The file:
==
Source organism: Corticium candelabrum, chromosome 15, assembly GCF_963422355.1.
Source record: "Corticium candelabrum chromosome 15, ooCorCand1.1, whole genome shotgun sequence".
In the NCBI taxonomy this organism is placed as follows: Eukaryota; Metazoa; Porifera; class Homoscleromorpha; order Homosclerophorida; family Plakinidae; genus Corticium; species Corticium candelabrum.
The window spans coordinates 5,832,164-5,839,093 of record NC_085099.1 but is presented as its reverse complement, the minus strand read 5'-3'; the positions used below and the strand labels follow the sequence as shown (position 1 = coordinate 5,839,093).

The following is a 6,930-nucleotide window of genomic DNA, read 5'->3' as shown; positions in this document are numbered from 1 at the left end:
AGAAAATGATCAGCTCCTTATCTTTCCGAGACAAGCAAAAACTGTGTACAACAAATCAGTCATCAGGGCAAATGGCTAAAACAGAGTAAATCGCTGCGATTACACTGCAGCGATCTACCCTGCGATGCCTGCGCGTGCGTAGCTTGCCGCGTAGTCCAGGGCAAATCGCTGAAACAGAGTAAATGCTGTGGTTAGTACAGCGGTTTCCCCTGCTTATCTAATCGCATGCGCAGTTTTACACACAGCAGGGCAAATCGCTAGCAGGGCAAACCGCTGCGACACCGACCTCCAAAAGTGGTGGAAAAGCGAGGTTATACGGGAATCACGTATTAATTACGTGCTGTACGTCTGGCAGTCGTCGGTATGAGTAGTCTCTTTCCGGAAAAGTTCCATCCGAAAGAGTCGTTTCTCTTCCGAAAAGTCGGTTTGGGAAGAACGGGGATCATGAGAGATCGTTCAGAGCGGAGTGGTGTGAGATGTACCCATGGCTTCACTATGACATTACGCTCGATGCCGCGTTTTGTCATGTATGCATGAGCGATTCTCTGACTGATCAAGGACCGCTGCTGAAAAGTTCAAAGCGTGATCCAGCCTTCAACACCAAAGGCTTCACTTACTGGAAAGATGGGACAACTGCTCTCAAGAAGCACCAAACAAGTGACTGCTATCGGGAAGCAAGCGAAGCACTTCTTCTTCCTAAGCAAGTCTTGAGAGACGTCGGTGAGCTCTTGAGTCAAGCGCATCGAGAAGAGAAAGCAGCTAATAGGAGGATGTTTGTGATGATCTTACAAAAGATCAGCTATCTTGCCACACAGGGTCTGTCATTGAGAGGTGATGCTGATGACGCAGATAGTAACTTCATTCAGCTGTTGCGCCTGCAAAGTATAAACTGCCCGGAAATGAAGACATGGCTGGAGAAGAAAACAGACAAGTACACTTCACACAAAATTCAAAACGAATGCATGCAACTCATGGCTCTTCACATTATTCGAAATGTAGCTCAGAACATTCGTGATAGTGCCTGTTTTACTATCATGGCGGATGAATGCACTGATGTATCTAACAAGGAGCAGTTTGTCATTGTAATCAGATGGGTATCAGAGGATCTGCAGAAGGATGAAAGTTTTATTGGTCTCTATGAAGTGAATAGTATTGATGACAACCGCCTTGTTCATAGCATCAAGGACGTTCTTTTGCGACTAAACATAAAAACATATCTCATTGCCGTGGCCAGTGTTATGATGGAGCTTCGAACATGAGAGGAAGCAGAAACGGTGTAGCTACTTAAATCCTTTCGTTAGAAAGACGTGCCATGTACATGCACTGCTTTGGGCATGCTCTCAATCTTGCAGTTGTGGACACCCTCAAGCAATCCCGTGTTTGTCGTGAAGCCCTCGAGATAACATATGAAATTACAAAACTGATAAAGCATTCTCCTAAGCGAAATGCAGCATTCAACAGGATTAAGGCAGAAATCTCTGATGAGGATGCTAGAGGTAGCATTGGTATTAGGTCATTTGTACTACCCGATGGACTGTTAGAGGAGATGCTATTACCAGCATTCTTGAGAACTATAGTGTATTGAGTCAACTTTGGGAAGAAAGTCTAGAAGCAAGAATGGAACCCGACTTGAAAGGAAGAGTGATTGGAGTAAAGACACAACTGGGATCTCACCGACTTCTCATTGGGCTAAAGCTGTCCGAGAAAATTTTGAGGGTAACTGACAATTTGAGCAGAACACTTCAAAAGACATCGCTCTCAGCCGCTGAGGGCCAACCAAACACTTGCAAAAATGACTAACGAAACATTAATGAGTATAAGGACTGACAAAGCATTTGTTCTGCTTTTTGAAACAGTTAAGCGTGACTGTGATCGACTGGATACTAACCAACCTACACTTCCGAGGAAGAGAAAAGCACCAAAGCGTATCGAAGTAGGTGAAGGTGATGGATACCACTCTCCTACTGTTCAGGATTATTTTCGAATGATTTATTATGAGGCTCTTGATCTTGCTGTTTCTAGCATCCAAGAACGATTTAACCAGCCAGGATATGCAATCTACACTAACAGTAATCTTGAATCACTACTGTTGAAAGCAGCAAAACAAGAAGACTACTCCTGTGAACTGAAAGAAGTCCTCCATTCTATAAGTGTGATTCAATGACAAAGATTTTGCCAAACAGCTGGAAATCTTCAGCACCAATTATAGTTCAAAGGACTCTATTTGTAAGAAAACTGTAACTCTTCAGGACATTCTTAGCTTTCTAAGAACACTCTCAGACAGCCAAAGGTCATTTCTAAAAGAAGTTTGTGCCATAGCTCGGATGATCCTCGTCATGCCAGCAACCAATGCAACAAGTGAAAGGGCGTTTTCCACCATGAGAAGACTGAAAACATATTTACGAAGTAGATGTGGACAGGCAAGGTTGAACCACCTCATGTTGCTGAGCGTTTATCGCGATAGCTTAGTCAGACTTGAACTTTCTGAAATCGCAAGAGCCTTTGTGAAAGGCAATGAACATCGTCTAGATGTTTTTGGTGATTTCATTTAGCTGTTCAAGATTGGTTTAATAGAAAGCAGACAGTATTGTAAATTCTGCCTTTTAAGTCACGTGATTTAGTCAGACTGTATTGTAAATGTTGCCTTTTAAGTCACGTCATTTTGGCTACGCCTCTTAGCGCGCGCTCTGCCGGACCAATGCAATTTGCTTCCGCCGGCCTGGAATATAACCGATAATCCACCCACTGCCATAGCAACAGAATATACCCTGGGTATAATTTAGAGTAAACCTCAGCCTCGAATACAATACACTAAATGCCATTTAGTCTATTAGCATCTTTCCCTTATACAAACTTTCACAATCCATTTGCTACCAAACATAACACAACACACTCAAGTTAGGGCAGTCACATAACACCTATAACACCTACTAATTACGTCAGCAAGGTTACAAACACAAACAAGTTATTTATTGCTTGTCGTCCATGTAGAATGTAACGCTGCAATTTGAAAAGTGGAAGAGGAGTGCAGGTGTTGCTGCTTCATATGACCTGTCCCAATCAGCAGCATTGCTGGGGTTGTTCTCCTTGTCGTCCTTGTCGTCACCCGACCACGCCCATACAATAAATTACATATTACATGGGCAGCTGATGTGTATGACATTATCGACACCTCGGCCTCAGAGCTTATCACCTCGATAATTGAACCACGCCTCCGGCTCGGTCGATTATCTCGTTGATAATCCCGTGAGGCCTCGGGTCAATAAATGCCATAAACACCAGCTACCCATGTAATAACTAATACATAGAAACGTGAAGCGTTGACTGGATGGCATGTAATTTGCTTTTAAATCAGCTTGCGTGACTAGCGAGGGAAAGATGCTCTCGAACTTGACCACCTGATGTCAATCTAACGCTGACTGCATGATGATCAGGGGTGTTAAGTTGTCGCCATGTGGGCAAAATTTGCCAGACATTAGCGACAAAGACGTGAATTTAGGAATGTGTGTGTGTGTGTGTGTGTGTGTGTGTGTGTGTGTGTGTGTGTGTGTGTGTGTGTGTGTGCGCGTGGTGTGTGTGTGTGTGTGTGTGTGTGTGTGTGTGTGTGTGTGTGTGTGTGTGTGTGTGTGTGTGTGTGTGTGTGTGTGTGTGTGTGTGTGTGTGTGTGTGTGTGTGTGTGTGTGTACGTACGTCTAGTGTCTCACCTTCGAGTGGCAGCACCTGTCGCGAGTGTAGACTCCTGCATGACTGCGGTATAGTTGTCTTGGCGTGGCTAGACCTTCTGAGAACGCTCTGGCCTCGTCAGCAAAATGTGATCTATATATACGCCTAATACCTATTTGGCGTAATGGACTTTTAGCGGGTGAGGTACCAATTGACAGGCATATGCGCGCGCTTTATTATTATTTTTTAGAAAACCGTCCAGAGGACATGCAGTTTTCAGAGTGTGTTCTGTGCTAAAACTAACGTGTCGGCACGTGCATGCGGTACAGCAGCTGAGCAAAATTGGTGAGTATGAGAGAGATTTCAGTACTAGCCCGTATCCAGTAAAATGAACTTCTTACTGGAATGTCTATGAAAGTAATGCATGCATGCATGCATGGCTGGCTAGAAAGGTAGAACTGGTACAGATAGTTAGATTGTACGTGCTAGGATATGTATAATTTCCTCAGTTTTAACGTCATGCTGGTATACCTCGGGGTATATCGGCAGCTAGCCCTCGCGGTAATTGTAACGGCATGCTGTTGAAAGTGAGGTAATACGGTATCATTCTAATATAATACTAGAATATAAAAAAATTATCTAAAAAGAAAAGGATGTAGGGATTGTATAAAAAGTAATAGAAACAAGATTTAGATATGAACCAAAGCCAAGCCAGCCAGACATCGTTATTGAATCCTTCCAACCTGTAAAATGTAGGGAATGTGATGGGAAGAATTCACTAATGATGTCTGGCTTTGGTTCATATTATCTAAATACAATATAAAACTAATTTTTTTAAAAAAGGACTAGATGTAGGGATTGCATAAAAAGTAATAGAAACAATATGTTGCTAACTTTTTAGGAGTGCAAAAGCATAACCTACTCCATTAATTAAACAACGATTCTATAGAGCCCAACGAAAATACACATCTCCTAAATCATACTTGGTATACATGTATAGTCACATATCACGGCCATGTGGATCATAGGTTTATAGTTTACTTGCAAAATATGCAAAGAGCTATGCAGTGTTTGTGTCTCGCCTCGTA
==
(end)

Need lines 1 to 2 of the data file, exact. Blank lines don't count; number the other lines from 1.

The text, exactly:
Source organism: Corticium candelabrum, chromosome 15, assembly GCF_963422355.1.
Source record: "Corticium candelabrum chromosome 15, ooCorCand1.1, whole genome shotgun sequence".